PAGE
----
Egg yolk on beak is a dead giveaway.
Evidence that there is an egg eater is obvious when inspecting the nest boxes as there will be egg residue at the bottom. I use Kuhl nest box pads and nest liners for several reasons, one of which is for ease of cleaning the nest boxes and identifying egg-eating chickens.

Evidence that there is an egg eater is obvious when inspecting the nest boxes as there will be egg residue at the bottom. For nesting material, I use plastic nest pads  for several reasons, including for ease of cleaning the nest boxes and identifying egg-eating chickens.

DIY roll-out nest box insert protects eggs from accidental and intentional breakage.
View Instagram reel for DIY roll-out nest HERE.
Another way to ferret out egg-eating chickens is to watch what they do when given access to the day's egg collection.

PREVENTION AND REHABILITATION

  • Collect eggs frequently. If eggs aren’t in the nest box, they can’t be eaten.
  • Provide at least one nest box for every four hens.
  • Break broody hens that are not sitting on hatching eggs to free-up nest box space.
Broken eggs can occur when chickens compete for nest boxes. Broken eggs can then lead to a tasting and then an egg-eating epidemic in the flock.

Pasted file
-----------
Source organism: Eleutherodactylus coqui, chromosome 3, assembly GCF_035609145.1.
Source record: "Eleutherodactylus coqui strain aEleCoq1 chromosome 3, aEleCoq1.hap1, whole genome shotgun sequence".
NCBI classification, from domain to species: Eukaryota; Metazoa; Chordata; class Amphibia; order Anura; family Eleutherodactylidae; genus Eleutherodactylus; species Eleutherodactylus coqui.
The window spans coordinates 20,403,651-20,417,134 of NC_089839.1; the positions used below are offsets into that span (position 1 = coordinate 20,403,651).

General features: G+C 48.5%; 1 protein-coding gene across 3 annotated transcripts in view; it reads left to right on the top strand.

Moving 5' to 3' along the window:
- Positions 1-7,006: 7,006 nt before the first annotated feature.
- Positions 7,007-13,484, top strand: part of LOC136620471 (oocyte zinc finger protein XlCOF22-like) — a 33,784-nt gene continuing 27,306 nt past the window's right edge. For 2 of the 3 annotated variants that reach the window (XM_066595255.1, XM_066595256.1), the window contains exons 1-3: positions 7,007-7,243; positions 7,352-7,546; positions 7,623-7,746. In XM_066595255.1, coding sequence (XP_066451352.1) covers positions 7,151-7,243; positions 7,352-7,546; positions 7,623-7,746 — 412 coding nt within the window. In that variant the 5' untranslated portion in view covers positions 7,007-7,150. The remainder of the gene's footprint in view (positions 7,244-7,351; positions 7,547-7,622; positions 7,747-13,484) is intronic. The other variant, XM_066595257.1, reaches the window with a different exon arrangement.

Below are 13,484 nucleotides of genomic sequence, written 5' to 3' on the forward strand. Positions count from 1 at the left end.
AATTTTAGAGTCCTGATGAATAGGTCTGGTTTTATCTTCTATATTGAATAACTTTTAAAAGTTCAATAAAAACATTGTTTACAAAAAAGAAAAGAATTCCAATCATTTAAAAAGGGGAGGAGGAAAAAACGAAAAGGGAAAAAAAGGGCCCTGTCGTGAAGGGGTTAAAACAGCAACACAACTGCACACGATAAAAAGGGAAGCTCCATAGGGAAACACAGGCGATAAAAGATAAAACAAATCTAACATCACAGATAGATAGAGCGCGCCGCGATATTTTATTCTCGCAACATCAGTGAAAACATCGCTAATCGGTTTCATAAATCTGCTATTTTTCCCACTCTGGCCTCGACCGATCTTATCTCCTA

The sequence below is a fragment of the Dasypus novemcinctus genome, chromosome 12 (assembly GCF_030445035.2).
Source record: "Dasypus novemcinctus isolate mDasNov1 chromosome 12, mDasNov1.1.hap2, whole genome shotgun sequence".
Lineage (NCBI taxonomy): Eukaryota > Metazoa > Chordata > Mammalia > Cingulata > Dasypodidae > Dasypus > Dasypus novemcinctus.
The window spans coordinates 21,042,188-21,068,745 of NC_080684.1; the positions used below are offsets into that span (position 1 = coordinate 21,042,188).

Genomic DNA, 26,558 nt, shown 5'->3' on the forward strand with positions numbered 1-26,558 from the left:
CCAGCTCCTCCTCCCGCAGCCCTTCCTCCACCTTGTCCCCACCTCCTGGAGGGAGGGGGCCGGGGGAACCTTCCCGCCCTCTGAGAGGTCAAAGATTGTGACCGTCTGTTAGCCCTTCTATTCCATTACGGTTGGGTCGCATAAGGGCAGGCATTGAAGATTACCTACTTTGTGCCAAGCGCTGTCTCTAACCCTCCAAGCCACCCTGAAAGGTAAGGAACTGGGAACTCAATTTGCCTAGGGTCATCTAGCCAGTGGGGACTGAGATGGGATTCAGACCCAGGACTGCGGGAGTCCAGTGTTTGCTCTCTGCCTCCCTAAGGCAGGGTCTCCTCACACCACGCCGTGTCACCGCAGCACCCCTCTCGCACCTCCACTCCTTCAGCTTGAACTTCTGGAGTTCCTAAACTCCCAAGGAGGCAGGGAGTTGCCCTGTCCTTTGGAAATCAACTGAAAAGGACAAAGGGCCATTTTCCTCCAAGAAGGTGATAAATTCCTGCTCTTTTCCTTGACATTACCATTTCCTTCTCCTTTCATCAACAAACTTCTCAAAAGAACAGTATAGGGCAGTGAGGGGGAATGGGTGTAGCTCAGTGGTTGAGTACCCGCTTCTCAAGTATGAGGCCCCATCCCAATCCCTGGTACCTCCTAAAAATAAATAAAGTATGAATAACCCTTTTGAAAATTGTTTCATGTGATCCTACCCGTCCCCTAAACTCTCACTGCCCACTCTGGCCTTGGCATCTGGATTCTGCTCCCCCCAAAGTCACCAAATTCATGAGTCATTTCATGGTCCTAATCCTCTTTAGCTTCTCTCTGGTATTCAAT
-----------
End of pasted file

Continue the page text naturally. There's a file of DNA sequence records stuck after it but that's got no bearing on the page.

• Move broody hens sitting on hatching eggs to a separate location, away from laying hens to free up nest box space and avoid developing embryos becoming someone’s lunch.
  • Ensure adequate nest box material, which will reduce the likelihood of eggs cracking on the hard floor. Plastic nest pads are much better choices than pine shavings or straw. Employ roll-out nests, which roll eggs out of the nest when laid, removing any temptation or opportunity.
  • Provide layer feed for laying hens and limit treats (treats=anything that isn’t their layer feed, even things we consider healthy things) in order to avoid nutritional deficiencies.
  • Supply oyster shell  in a separate dish to strengthen eggshells of all layers and reduce the probability of weak-shelled eggs breaking accidentally.
  • Allow hens to work, undisturbed in the morning, keeping busy children and other noises away from the hen house to minimize stress and nervous picking.
Hang nest box curtains for laying privacy to increase privacy, reduce stress and hide eggs from snack-seekers.
  • Ensure adequate space in the coop and run for chickens that do not free-rage. Minimum recommendations are 4 square feet per bird inside the coop and 10 square feet per bird in the run. Provide confined flocks with boredom-busting enrichment activities.
Eggs in nest boxes should be collected frequently to eliminate the opportunity for chickens to eat eggs.

My personal last resort is to segregate the egg-eater daily until the rest of the flock has finished laying eggs for the day. Worst case scenario, they eat their own eggs, but not anyone else’s. Egg-eating need not be cause for culling a chicken from a backyard flock.

Rachel Divider

guest
102 Comments
Inline Feedbacks
View all comments
Shannon Cox
Shannon Cox
4 years ago

Great Information! Thanks as always Kathy!!

1 19 20 21